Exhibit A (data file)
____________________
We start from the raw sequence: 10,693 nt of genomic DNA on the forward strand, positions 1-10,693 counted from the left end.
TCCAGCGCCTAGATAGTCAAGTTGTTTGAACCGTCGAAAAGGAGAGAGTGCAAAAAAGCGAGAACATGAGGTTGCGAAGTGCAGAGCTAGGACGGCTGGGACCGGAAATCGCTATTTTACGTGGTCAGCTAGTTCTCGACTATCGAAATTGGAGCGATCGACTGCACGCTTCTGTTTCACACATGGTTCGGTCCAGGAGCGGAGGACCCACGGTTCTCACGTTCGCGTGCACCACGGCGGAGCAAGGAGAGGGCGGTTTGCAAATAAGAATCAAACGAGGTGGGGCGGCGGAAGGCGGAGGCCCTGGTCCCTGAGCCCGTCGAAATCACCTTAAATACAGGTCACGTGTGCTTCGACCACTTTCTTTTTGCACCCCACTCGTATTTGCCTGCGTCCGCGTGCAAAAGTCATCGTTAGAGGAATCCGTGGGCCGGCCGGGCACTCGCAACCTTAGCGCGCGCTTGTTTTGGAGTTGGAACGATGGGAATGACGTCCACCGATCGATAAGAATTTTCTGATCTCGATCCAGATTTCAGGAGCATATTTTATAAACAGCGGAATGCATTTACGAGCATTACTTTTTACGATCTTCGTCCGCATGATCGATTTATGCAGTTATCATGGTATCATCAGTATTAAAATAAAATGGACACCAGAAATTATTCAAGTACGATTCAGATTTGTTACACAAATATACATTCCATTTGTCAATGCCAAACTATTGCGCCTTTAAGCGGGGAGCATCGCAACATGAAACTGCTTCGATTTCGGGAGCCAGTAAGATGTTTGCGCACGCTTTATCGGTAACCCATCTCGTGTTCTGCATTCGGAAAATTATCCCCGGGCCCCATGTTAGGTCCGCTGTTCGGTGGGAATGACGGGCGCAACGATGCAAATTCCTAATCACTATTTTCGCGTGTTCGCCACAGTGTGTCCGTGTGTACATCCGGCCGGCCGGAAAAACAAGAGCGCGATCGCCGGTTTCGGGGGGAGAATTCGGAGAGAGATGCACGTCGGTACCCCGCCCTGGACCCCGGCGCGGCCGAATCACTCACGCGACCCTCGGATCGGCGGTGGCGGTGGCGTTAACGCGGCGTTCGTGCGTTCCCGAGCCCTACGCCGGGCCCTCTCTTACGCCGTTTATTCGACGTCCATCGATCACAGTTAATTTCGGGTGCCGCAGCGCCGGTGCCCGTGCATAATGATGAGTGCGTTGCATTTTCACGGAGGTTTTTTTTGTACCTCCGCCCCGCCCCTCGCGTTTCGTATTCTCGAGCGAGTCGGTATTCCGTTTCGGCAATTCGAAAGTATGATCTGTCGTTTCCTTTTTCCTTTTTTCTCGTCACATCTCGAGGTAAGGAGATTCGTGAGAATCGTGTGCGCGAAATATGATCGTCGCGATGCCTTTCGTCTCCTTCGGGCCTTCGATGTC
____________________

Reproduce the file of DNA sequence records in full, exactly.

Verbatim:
We start from the raw sequence: 10,693 nt of genomic DNA on the forward strand, positions 1-10,693 counted from the left end.
TCCAGCGCCTAGATAGTCAAGTTGTTTGAACCGTCGAAAAGGAGAGAGTGCAAAAAAGCGAGAACATGAGGTTGCGAAGTGCAGAGCTAGGACGGCTGGGACCGGAAATCGCTATTTTACGTGGTCAGCTAGTTCTCGACTATCGAAATTGGAGCGATCGACTGCACGCTTCTGTTTCACACATGGTTCGGTCCAGGAGCGGAGGACCCACGGTTCTCACGTTCGCGTGCACCACGGCGGAGCAAGGAGAGGGCGGTTTGCAAATAAGAATCAAACGAGGTGGGGCGGCGGAAGGCGGAGGCCCTGGTCCCTGAGCCCGTCGAAATCACCTTAAATACAGGTCACGTGTGCTTCGACCACTTTCTTTTTGCACCCCACTCGTATTTGCCTGCGTCCGCGTGCAAAAGTCATCGTTAGAGGAATCCGTGGGCCGGCCGGGCACTCGCAACCTTAGCGCGCGCTTGTTTTGGAGTTGGAACGATGGGAATGACGTCCACCGATCGATAAGAATTTTCTGATCTCGATCCAGATTTCAGGAGCATATTTTATAAACAGCGGAATGCATTTACGAGCATTACTTTTTACGATCTTCGTCCGCATGATCGATTTATGCAGTTATCATGGTATCATCAGTATTAAAATAAAATGGACACCAGAAATTATTCAAGTACGATTCAGATTTGTTACACAAATATACATTCCATTTGTCAATGCCAAACTATTGCGCCTTTAAGCGGGGAGCATCGCAACATGAAACTGCTTCGATTTCGGGAGCCAGTAAGATGTTTGCGCACGCTTTATCGGTAACCCATCTCGTGTTCTGCATTCGGAAAATTATCCCCGGGCCCCATGTTAGGTCCGCTGTTCGGTGGGAATGACGGGCGCAACGATGCAAATTCCTAATCACTATTTTCGCGTGTTCGCCACAGTGTGTCCGTGTGTACATCCGGCCGGCCGGAAAAACAAGAGCGCGATCGCCGGTTTCGGGGGGAGAATTCGGAGAGAGATGCACGTCGGTACCCCGCCCTGGACCCCGGCGCGGCCGAATCACTCACGCGACCCTCGGATCGGCGGTGGCGGTGGCGTTAACGCGGCGTTCGTGCGTTCCCGAGCCCTACGCCGGGCCCTCTCTTACGCCGTTTATTCGACGTCCATCGATCACAGTTAATTTCGGGTGCCGCAGCGCCGGTGCCCGTGCATAATGATGAGTGCGTTGCATTTTCACGGAGGTTTTTTTTGTACCTCCGCCCCGCCCCTCGCGTTTCGTATTCTCGAGCGAGTCGGTATTCCGTTTCGGCAATTCGAAAGTATGATCTGTCGTTTCCTTTTTCCTTTTTTCTCGTCACATCTCGAGGTAAGGAGATTCGTGAGAATCGTGTGCGCGAAATATGATCGTCGCGATGCCTTTCGTCTCCTTCGGGCCTTCGATGTC